Tatting is such a beautiful art – have fun with it!
Once upon a time, I took a series of classes to learn how to tat traditionally. There were a bunch of us friends and we were all really supportive of each other. I think I was the *only* one who just could NOT master how to tat with a shuttle. For whatever reason, that particular light bulb never clicked for me.
BUT … then I discovered needle tatting. Even though I do not knit and only have a passing acquaintance with crochet, needle tatting was a skill that came naturally to me! I was overjoyed! Finally, I could tat all those delightful edgings to put on my girls’ dress collars and coordinate the color of the edging to the fabric.
Hopefully, you won’t have the difficulty that I had with shuttle tatting but if you do, just remember that there is another possibility!
Just Another Quilter says
I have taught some tatting to friends over the years. I learned from my grandma more than 30 years ago. My favorite technique to help the new tatter succeed…..variegated thread, it allows you to see the difference between the sliding thread and the stationary thread. If you have all blue stitches and suddenly a white stitch, you can tell where you made the mistake. Go for the heavier size thread. If it has a little sheen (makes it slippery) that is even better, those stitches will “pop” better.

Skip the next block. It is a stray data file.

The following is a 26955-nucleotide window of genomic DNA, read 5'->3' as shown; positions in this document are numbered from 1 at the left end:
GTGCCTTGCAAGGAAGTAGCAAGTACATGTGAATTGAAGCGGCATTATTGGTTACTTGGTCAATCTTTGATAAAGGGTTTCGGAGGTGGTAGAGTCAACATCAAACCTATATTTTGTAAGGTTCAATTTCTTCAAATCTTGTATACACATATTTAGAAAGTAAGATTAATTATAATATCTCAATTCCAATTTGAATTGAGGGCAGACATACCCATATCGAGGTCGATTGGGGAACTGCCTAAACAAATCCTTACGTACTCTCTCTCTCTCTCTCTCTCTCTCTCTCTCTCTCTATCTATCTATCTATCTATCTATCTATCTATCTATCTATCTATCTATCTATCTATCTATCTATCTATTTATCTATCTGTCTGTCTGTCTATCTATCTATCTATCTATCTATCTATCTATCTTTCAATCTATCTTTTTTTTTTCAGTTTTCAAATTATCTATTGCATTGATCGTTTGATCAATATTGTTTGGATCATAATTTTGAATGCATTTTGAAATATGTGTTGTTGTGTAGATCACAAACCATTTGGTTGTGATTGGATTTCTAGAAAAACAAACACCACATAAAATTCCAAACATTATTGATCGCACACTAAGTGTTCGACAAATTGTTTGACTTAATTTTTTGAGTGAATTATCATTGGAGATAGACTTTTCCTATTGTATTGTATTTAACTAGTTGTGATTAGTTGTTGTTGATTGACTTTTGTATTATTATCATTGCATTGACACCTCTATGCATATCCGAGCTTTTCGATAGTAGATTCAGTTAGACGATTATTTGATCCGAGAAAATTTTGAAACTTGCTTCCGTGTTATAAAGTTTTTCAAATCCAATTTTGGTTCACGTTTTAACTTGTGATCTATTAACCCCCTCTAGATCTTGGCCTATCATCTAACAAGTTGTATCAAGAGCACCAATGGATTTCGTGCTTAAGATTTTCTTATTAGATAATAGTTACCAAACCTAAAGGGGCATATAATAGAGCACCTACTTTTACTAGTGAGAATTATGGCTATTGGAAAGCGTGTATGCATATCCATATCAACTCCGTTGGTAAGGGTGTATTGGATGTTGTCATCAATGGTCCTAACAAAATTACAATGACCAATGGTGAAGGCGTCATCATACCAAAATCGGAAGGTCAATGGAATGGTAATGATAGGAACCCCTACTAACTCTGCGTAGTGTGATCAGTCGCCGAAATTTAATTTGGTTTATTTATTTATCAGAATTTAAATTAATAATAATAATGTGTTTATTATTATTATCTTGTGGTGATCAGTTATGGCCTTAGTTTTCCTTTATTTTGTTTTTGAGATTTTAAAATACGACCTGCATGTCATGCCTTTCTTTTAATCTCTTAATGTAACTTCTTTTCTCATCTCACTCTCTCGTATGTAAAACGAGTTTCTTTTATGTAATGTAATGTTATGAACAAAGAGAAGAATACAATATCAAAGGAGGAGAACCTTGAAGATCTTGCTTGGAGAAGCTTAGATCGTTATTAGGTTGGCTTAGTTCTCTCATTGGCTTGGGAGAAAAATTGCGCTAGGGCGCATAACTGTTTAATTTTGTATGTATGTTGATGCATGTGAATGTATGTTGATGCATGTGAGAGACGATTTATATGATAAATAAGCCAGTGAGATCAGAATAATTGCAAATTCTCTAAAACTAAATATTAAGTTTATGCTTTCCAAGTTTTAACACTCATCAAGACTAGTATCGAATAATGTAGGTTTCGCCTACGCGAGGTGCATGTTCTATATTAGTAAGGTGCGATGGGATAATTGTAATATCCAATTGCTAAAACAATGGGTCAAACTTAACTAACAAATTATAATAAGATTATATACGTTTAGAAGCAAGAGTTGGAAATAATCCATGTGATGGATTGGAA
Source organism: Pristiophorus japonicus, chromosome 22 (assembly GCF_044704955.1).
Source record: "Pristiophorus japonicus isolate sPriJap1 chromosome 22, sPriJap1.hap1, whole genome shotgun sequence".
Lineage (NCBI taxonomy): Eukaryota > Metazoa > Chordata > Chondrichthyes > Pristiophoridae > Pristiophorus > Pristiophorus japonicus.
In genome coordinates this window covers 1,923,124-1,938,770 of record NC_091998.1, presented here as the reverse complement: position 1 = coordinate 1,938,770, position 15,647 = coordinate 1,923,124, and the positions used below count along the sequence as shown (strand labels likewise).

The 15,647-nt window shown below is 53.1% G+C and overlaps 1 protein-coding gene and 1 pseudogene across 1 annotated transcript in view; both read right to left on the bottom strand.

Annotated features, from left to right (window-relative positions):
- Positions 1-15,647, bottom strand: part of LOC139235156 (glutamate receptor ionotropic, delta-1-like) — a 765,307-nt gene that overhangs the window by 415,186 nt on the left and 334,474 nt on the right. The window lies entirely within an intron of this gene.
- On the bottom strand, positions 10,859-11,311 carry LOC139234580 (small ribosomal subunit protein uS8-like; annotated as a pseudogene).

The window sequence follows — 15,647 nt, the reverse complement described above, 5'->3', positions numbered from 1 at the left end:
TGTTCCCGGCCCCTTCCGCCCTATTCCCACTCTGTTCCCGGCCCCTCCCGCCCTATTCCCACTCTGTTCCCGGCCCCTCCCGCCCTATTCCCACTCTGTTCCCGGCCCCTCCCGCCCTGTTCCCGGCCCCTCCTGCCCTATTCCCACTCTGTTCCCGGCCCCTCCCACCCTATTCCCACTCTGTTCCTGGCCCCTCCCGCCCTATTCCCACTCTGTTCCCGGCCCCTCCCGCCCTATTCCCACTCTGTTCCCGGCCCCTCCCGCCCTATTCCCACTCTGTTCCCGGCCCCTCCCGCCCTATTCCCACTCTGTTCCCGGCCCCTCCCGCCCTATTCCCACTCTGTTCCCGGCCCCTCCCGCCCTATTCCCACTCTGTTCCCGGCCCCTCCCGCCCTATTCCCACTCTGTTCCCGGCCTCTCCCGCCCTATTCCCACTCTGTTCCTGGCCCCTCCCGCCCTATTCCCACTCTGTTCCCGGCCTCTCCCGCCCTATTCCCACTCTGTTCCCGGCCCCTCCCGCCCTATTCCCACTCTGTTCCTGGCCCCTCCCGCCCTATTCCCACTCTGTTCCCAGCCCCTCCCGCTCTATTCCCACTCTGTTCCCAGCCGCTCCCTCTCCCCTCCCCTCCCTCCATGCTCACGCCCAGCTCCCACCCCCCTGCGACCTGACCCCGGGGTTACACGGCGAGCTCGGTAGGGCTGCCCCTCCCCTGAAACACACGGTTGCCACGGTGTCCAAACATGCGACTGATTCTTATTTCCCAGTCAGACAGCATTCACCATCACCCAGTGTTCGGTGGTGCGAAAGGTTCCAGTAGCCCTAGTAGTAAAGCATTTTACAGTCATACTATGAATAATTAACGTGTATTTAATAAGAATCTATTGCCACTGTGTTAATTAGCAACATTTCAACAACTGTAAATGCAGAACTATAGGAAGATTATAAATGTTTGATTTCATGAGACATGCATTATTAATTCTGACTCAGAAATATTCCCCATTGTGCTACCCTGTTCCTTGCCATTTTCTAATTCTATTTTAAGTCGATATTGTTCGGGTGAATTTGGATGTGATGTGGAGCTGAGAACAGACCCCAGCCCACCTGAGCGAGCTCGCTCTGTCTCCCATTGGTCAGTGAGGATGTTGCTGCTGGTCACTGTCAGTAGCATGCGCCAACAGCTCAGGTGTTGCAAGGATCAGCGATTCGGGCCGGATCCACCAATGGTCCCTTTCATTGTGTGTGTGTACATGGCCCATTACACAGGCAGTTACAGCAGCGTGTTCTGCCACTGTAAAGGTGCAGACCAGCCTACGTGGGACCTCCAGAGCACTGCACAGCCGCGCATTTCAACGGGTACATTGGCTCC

Bev Austin says
Sounds good, can’t wait to see what you do. Now I’ll have to check to see if they have any knitting classes too. Doing ok so far, but I just don’t hold the thread so can move knit faster. Tatting was my grandma’s favorite hobby, I loved to see the delicate lace she made.
Judy, just reading all that you accomplish in a day makes me want to take a nap!
I have several antique handkerchiefs with tatting on the edges and they are beautiful. Best of luck with your new endeavor!
I have ALWAYS wanted to learn to tat. a friend years ago trusted me with her Aunts tatting supplies. no one in the family was interested in tatting so I inherited some threads and a shuttle.
and some partially tatted project. I would love to be able to finish what she started and know how to do this too. thanks for the info on craftsy!
(I happen to be a jack of most trades, master of none! ) LOL thanks again!
My husband was intrigued by tatting and taught himself how to tat, he’s tried to teach me, but I just don’t “get” it. I’ll have to tell him about the class, he might be interested.
Jennifer Padden says
I am a tatter and if you have any trouble you can e-mail or come see me in Austin. I took a class and just could not get it to work right. I was very frustrated having been able to do just about every other kind of needlework I tried. about six months after my class, I was bored and picked it up again with the same instructions from the class and it worked beautifully. Tatting is one of the needle arts that has nearly been lost to the ages but it is so portable and beautiful. Good luck with it.
Just what you need, another passion!! LOL…I have thought about tatting several times. Someone showed me once and it looked complicated – it is so pretty though
Good luck re-learning to tat! I picked up the basics in an afternoon with my husband’s grandmother, but haven’t made anything too big – just trims to finish Christmas stockings or cute bands worn as a tennis bracelet. I find there’s so much inspiration online, you can find or learn anything with a good browser!!